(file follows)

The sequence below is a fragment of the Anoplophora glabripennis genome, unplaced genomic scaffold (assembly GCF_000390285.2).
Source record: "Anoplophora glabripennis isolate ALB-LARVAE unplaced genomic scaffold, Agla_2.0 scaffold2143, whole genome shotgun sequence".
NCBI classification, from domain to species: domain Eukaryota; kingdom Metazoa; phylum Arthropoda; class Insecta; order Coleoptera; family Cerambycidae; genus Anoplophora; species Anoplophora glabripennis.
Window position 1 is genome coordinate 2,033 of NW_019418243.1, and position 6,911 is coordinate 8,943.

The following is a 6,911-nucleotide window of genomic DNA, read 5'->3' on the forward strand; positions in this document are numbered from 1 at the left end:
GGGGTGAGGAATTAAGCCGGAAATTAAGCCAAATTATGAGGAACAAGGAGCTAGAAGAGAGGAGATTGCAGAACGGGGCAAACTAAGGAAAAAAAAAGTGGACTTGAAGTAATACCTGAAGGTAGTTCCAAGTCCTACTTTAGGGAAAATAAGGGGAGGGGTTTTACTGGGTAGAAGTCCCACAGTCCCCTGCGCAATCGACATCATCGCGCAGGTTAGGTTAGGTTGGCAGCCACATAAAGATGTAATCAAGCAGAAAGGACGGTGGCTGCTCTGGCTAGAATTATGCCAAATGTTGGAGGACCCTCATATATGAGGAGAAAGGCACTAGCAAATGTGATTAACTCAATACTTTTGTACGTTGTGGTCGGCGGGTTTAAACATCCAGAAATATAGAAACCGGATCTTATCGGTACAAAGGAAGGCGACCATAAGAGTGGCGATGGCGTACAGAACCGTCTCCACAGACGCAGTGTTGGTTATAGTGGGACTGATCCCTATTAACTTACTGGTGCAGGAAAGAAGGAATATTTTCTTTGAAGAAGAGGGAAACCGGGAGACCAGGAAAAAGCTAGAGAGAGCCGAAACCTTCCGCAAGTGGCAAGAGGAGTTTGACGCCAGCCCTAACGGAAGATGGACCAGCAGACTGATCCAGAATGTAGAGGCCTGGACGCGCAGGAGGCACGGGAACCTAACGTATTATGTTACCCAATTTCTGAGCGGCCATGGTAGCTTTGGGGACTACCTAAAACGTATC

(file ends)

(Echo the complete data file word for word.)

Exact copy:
The sequence below is a fragment of the Anoplophora glabripennis genome, unplaced genomic scaffold (assembly GCF_000390285.2).
Source record: "Anoplophora glabripennis isolate ALB-LARVAE unplaced genomic scaffold, Agla_2.0 scaffold2143, whole genome shotgun sequence".
NCBI classification, from domain to species: domain Eukaryota; kingdom Metazoa; phylum Arthropoda; class Insecta; order Coleoptera; family Cerambycidae; genus Anoplophora; species Anoplophora glabripennis.
Window position 1 is genome coordinate 2,033 of NW_019418243.1, and position 6,911 is coordinate 8,943.

The following is a 6,911-nucleotide window of genomic DNA, read 5'->3' on the forward strand; positions in this document are numbered from 1 at the left end:
GGGGTGAGGAATTAAGCCGGAAATTAAGCCAAATTATGAGGAACAAGGAGCTAGAAGAGAGGAGATTGCAGAACGGGGCAAACTAAGGAAAAAAAAAGTGGACTTGAAGTAATACCTGAAGGTAGTTCCAAGTCCTACTTTAGGGAAAATAAGGGGAGGGGTTTTACTGGGTAGAAGTCCCACAGTCCCCTGCGCAATCGACATCATCGCGCAGGTTAGGTTAGGTTGGCAGCCACATAAAGATGTAATCAAGCAGAAAGGACGGTGGCTGCTCTGGCTAGAATTATGCCAAATGTTGGAGGACCCTCATATATGAGGAGAAAGGCACTAGCAAATGTGATTAACTCAATACTTTTGTACGTTGTGGTCGGCGGGTTTAAACATCCAGAAATATAGAAACCGGATCTTATCGGTACAAAGGAAGGCGACCATAAGAGTGGCGATGGCGTACAGAACCGTCTCCACAGACGCAGTGTTGGTTATAGTGGGACTGATCCCTATTAACTTACTGGTGCAGGAAAGAAGGAATATTTTCTTTGAAGAAGAGGGAAACCGGGAGACCAGGAAAAAGCTAGAGAGAGCCGAAACCTTCCGCAAGTGGCAAGAGGAGTTTGACGCCAGCCCTAACGGAAGATGGACCAGCAGACTGATCCAGAATGTAGAGGCCTGGACGCGCAGGAGGCACGGGAACCTAACGTATTATGTTACCCAATTTCTGAGCGGCCATGGTAGCTTTGGGGACTACCTAAAACGTATC